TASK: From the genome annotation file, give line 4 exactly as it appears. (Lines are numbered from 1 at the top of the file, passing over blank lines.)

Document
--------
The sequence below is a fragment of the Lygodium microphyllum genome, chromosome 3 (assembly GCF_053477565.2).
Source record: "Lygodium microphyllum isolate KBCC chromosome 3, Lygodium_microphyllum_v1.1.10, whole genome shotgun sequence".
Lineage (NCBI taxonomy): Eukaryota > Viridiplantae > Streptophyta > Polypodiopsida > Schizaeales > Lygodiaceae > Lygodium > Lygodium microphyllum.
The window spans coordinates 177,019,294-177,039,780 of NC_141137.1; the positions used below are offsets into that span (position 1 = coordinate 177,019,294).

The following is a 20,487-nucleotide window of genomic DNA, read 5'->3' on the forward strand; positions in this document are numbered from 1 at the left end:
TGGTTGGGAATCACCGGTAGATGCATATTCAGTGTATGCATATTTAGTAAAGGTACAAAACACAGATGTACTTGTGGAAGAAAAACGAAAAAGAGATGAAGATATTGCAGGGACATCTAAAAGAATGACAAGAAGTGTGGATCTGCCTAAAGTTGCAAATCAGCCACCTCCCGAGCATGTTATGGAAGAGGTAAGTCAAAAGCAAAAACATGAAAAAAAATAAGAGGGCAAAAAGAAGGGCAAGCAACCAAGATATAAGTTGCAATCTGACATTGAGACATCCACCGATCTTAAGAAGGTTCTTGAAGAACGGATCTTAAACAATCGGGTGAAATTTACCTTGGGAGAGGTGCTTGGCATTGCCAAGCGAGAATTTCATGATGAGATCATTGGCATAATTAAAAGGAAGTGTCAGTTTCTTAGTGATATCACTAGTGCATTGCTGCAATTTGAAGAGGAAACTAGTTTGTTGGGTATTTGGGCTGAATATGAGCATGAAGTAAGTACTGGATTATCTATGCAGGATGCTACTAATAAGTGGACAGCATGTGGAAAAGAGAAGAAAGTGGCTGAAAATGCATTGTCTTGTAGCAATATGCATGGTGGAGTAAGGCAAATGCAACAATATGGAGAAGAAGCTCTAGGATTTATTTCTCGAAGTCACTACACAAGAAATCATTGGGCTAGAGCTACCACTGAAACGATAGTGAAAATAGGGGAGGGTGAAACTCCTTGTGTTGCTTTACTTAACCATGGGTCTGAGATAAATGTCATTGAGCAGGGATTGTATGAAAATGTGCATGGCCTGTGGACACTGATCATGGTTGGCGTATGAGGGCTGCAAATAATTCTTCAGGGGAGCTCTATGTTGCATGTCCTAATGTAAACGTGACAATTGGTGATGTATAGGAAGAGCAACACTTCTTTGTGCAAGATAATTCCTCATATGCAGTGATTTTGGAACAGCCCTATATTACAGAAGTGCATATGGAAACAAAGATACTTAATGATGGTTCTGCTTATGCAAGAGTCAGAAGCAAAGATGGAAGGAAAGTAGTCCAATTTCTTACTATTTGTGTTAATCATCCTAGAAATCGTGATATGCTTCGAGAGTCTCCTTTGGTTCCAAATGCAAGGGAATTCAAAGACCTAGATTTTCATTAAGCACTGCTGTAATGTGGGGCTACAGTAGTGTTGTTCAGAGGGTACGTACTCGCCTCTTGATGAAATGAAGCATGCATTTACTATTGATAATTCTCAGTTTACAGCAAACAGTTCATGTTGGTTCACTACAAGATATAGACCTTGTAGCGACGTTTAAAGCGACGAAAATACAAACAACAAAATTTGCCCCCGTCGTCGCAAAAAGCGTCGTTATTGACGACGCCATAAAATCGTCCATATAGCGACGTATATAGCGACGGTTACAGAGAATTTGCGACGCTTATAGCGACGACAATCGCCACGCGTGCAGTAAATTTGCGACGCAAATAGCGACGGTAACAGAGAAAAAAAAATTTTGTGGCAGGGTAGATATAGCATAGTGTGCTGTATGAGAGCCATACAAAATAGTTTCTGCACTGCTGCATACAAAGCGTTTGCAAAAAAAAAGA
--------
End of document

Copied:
The window spans coordinates 177,019,294-177,039,780 of NC_141137.1; the positions used below are offsets into that span (position 1 = coordinate 177,019,294).